Handi Salim, Martin Been, David Hildick-Smith and Jamal Nasir Khan
A 27-year old intravenous drug user presented to our institution with chest pain. She had a history of bicuspid aortic valve endocarditis with aortic root abscess repaired with bioprosthetic aortic valve replacement and pericardial patch reconstruction of the left ventricular outflow tract and non-coronary sinus 6-weeks previously. Echocardiographic and cardiac CT imaging confirmed 3 foci of breakdown of the pericardial patch repair with active bleeding into a large posterior pseudoaneurysm (92mm diameter) compressing the left atrium and pulmonary artery. Following multidisciplinary discussion, the consensus was to attempt urgent percutaneous closure of the defect given prohibitive surgical risks. The procedure was performed under fluoroscopic and 3D-transoesophageal guidance. TOE demonstrated the pericardial patch breaches and active bleeding into the large pseudoaneurysm. Initial deployment of an Amplatzer Vascular Plug (AVP-2) device resulted in significant flow reduction but there remained two small peri-device leaks. During an attempt to implant an additional smaller Amplatzer device to rectify this, the initial device dislodged and embolised into the pseudoaneurysm. This was felt irretrievable and unlikely to be clinically significant given its containment. The embolised device freely floated within the pseudoaneurysm, uniquely akin to a satellite orbiting in space. The secondary device was removed and initial breach satisfactorily closed with a 15mm-sized Amplatzer atrial septal defect occluder (third device). This was confirmed to be well-seated on real-time 3D imaging with negligible residual leak on TOE. This is the first published case of percutaneous cardiac device embolization into a pseudoaneurysm cavity that we are aware of.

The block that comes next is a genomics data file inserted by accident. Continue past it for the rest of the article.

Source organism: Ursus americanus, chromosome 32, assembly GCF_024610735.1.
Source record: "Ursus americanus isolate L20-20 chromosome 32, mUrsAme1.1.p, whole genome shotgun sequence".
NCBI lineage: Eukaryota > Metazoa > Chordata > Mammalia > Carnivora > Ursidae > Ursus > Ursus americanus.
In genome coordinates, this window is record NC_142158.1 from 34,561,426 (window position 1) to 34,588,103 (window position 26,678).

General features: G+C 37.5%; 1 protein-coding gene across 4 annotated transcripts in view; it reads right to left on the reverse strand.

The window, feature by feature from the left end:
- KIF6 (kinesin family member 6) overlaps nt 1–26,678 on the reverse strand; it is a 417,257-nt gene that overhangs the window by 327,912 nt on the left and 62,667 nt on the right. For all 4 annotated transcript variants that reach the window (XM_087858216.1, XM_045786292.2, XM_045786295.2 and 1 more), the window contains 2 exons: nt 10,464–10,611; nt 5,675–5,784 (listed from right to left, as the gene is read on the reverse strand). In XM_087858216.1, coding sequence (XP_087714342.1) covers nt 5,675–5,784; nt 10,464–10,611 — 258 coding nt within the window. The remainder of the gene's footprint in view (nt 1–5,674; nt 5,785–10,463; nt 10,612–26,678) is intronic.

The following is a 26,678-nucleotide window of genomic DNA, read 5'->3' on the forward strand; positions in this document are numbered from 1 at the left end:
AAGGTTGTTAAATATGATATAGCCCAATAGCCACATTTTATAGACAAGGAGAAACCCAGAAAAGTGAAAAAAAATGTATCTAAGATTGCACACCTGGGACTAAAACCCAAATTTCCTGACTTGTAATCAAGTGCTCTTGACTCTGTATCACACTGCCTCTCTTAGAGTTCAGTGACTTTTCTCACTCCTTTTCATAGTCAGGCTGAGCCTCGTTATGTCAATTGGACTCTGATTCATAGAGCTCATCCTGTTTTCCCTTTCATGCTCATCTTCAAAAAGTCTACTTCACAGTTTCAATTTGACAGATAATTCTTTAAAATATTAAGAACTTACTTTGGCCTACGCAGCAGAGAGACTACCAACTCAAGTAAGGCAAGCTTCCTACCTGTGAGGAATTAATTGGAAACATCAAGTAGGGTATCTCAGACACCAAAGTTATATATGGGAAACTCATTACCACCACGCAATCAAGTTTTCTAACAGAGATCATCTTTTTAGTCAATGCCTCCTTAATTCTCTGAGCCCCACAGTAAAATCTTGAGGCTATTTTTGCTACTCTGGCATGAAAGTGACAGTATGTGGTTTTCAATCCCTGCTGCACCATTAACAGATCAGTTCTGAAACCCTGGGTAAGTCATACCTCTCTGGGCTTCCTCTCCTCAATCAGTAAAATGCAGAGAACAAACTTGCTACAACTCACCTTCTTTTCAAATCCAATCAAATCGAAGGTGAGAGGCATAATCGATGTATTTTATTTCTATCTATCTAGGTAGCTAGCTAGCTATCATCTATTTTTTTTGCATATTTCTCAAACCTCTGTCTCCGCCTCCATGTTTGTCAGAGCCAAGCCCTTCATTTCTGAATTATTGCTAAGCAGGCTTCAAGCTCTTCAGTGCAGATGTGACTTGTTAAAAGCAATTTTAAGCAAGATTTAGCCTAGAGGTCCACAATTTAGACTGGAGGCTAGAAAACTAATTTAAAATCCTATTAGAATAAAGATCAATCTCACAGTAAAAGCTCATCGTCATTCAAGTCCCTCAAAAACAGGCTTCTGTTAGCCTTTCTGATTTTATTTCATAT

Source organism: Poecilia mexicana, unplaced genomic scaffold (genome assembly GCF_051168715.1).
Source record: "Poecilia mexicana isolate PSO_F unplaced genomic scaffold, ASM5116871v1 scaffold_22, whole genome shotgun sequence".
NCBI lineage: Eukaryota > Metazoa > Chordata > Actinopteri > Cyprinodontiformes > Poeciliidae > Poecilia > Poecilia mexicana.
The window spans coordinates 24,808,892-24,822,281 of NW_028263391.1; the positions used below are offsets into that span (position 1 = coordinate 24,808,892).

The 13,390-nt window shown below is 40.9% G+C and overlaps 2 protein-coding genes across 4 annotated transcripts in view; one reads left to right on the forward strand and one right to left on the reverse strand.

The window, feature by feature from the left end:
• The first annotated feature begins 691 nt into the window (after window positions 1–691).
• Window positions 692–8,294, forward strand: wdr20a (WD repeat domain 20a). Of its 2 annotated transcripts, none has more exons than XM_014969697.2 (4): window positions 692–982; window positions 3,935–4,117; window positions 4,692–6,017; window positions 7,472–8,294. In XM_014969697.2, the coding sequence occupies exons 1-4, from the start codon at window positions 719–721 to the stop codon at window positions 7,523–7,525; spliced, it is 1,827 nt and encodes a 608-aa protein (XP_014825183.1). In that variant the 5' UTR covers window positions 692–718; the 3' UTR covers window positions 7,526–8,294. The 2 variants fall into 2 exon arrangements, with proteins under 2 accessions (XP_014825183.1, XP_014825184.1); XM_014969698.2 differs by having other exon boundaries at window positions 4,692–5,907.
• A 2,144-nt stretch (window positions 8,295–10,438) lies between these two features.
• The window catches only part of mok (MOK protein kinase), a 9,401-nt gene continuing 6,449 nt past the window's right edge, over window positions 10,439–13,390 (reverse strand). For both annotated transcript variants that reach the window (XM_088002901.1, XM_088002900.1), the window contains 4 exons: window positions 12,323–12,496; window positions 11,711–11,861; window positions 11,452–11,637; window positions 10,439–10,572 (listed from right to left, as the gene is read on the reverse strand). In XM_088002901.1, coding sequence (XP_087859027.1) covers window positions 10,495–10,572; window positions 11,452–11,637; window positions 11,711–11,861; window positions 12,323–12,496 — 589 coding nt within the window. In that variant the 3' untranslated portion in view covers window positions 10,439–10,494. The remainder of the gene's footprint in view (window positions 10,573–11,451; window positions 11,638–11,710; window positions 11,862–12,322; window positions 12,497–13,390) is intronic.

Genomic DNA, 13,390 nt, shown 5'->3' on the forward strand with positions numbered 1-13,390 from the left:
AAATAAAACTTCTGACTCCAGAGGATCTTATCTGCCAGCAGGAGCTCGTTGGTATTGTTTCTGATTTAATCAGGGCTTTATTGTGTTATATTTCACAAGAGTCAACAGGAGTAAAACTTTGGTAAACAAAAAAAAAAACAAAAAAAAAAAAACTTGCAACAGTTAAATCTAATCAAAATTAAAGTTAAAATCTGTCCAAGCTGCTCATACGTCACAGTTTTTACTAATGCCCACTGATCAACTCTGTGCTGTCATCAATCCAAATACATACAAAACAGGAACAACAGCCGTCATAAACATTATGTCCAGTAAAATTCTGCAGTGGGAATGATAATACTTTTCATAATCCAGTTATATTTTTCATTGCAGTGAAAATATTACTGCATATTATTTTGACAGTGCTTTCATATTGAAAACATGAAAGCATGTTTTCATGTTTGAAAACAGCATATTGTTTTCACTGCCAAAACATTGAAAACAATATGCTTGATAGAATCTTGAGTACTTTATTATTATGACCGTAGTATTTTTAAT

Daniel P Walsh, Kadhiresan R Murugappan, Achikam Oren-Grinberg, Vanessa T Wong, John D Mitchell and Robina Matyal
Interactive online learning tools have revolutionized graduate medical education and can impart echocardiographic image interpretive skills. We created self-paced, interactive online training modules using a repository of echocardiography videos of normal and various degrees of abnormal left ventricles. In this study, we tested the feasibility of this learning tool. Thirteen anesthesia interns took a pre-test and then had three weeks to complete the training modules on their own time before taking a post-test. The average score on the post-test (74.6% ± 11.08%) was higher than the average score on the pre-test (57.7% ± 9.27%) (p < 0.001). Scores did not differ between extreme function (severe dysfunction or hyperdynamic function) and non-extreme function (normal function or mild or moderate dysfunction) questions on both the pre-test (p = 0.278) and post-test (p = 0.093). The interns scored higher on the post-test than the pre-test on both extreme (p = 0.0062) and non-extreme (p = 0.0083) questions. After using an online educational tool that allowed learning on their own time and pace, trainees improved their ability to correctly categorize left ventricular systolic function. Left ventricular systolic function is often a key echocardiographic question that can be difficult to master. The promising performance of this educational resource may lead to more time-efficient, cost-effective methods for improving diagnostic accuracy among learners.